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Tomatoes liven hearty soups

Larry Crowe, Associated Press

Before the last of the tomatoes fall off the vines, here are a couple of recipes for soups to warm up chilly evenings.

A creamy tomato and rice soup first caught the attention of Associated Press writer J.M. Hirsch when he was living in Germany, where it was sold by a local grocer. "It was rich and soothing while also bold and spicy," Hirsch writes in his cookbook, "Venturesome Vegetarian Cooking" (Surrey Books, 2004, $21.95 paperback), co-written with Michelle Hirsch.

After returning to the United States, he says, he searched for years for a comparable soup, preferably a healthier one than the cream-laden original. This new version is the result of the search, with toasted cashews giving the soup its gentle creaminess.


(Start to finish 30 minutes)

1/2 cup cashew pieces

6 large, ripe tomatoes

1/2 cup fresh basil leaves

2 tablespoons tomato paste

2 cups cooked short-grain brown rice

2 teaspoons soy sauce

2 teaspoons balsamic vinegar

1 cup vanilla rice milk

1 tablespoon minced fresh dill (or 1 teaspoon dry)

Sea salt and freshly ground black pepper, to taste

Preheat the oven to 350 F. Spread the cashew pieces on a baking sheet and bake 10 minutes or until just golden.

Meanwhile, cut the tomatoes into small chunks, reserving as much of the juice as possible. Place the tomato chunks and juice in a medium saucepan. Roughly chop half the basil and add it to the pan. Bring the mixture to a simmer over a medium flame. Add the cashews, tomato paste, 1 1/2 cups brown rice, soy sauce, vinegar, rice milk and dill. Cover and simmer 15 minutes.

Transfer the soup to a blender, in batches if necessary, and puree until smooth. Return the soup to the pan and add remaining rice and basil. Simmer another 3 minutes over a medium flame. Season with salt and pepper. Garnish with fresh parsley or additional basil, if desired.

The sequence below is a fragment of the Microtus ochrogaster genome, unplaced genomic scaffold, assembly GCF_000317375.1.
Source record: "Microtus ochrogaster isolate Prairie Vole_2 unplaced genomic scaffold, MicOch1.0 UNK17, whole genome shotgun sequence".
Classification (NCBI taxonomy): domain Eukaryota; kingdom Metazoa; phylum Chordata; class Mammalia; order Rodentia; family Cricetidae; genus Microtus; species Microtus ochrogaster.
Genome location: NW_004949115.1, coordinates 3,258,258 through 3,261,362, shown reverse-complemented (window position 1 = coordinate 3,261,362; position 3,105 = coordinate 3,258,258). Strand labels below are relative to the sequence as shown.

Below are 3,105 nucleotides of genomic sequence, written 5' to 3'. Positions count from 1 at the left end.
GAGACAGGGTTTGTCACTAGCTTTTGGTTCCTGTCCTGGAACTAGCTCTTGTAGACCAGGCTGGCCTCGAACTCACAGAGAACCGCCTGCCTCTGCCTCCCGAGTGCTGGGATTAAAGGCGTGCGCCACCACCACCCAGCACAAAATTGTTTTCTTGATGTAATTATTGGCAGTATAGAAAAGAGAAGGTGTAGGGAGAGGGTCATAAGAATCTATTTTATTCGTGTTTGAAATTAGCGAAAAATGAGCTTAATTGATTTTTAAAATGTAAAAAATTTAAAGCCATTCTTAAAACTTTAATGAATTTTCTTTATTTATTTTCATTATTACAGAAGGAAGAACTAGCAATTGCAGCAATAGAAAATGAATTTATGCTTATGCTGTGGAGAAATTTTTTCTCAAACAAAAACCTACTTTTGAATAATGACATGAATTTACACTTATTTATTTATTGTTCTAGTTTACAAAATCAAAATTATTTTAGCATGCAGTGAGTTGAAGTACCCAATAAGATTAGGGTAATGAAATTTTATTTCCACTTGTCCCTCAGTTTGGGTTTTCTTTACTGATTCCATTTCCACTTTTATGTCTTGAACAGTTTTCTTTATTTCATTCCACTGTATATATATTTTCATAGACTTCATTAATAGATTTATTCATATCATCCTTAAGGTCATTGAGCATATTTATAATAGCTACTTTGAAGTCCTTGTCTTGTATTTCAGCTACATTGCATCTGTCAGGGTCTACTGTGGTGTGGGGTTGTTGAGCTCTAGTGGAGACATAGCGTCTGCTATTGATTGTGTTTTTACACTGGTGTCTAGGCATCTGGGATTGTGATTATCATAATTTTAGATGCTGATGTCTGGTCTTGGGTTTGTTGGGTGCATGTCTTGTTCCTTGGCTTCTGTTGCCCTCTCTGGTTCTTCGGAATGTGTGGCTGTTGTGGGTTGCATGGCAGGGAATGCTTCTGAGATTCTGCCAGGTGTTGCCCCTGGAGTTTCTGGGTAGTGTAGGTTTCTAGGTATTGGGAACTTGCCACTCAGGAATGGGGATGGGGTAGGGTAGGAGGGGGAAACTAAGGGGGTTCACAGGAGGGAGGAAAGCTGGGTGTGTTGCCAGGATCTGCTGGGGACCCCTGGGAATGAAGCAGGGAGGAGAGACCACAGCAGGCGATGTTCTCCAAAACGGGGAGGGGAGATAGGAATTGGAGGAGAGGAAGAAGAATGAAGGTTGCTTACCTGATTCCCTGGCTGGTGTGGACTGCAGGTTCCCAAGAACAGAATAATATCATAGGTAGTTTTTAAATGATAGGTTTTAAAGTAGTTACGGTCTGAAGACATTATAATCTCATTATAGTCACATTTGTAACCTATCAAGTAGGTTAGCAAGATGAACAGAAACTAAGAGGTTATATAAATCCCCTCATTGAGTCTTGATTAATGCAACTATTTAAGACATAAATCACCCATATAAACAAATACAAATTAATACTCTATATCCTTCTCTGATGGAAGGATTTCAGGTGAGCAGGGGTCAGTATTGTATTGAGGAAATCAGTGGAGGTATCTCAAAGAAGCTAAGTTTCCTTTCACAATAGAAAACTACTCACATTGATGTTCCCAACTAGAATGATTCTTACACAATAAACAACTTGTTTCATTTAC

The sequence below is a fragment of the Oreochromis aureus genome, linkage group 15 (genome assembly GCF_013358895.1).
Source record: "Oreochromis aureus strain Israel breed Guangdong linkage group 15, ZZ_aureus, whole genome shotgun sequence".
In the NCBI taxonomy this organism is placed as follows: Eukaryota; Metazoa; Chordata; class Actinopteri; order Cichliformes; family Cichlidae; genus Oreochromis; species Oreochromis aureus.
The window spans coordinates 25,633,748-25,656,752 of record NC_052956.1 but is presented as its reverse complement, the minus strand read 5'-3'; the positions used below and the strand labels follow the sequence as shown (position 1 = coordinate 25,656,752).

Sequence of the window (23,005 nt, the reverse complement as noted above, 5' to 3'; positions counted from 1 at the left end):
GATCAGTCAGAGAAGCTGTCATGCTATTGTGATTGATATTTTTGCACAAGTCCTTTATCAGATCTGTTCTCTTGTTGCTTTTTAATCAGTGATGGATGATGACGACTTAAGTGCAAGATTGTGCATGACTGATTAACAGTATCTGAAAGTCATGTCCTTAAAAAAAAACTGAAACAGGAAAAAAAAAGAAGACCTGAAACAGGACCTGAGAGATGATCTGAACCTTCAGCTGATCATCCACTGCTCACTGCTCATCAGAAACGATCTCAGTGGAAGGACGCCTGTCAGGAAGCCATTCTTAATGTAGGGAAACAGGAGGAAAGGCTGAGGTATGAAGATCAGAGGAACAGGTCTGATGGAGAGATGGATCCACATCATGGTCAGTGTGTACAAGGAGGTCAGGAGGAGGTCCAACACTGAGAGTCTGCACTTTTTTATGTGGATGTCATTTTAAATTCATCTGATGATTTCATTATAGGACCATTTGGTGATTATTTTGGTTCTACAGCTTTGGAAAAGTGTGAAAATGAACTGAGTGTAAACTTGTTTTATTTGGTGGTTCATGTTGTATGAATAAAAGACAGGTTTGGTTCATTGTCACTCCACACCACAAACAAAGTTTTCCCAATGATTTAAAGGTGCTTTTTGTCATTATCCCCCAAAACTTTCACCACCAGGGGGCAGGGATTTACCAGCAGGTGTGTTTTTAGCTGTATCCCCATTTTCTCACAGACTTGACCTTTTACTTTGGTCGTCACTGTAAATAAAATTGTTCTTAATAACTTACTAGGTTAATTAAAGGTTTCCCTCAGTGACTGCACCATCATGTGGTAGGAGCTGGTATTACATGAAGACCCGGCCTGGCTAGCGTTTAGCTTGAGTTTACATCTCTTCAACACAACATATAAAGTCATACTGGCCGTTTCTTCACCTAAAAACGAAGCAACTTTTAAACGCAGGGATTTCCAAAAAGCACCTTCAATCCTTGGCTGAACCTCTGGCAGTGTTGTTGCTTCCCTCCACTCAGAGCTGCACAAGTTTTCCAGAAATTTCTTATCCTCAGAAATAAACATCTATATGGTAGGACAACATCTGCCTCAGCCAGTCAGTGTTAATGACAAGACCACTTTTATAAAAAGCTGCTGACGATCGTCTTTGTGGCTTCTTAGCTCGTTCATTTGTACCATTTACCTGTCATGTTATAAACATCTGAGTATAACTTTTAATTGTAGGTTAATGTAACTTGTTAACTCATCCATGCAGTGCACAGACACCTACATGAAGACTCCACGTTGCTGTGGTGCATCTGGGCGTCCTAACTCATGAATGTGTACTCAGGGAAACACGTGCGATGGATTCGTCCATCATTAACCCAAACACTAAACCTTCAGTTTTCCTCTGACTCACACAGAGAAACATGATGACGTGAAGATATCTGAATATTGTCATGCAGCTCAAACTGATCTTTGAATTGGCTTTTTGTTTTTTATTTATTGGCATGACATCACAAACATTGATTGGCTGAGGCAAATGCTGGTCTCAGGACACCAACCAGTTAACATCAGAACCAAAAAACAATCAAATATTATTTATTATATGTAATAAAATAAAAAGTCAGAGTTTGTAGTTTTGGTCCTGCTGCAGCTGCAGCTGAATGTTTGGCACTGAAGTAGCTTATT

Makes 4 servings.

— Recipe from "Venturesome Vegetarian Cooking" by J.M. Hirsch and Michelle Hirsch, Surrey Books, 2004, $21.95 paperback.

This recipe for tomato and bread soup is a Tuscan classic that took a trip through the United States, where it picked up a bit of corn, and Thailand, where it grabbed what Hirsch calls "the amazing taste of galangal." This new twist on the Italian favorite is rich with flavor, and just a touch of fire.

Galangal is one of Southeast Asia's most popular spices, the book explains, with a savory and warm flavor that fits perfectly with many Italian dishes. Powdered, fresh and dried galangal are readily available online and in spice specialty shops. In a pinch, substitute powdered ginger; the taste won't be as savory, but it will give the soup the zing it needs.

The best bread for this recipe is a hearty round peasant loaf or other heavy-crusted bread. Stale French bread also works. Avoid using sliced bread, especially white, which will disintegrate in the soup.


(Start to finish 45 minutes)

3 tablespoons extra-virgin olive oil

2 medium carrots, ends trimmed, cut into matchsticks

1 medium onion, diced

2 cups corn kernels

5 large tomatoes, diced, with juice

1/4 cup chopped fresh basil leaves

1 tablespoon powdered galangal

Sea salt and freshly ground black pepper, to taste

5 cups vegetable broth

1 teaspoon paprika

1/2 pound loaf stale bread, cut into cubes

Combine the oil and carrots in a large stockpot and saute over a medium flame 3 to 4 minutes. Add the onion and corn and saute until onion is soft, about 6 minutes.

Stir in the tomatoes and their juice. Add the basil and galangal and bring to simmer. Season with salt and pepper. Add the broth and paprika and increase the temperature to medium-high. Simmer 10 minutes. Stir in the bread and cook another 2 minutes. Cover and remove soup from the stove. Let stand 15 minutes before serving to allow flavors to combine.

Makes 4 servings.

—Recipe from "Venturesome Vegetarian Cooking" by J.M. Hirsch and Michelle Hirsch, Surrey Books, 2004, $21.95 paperback.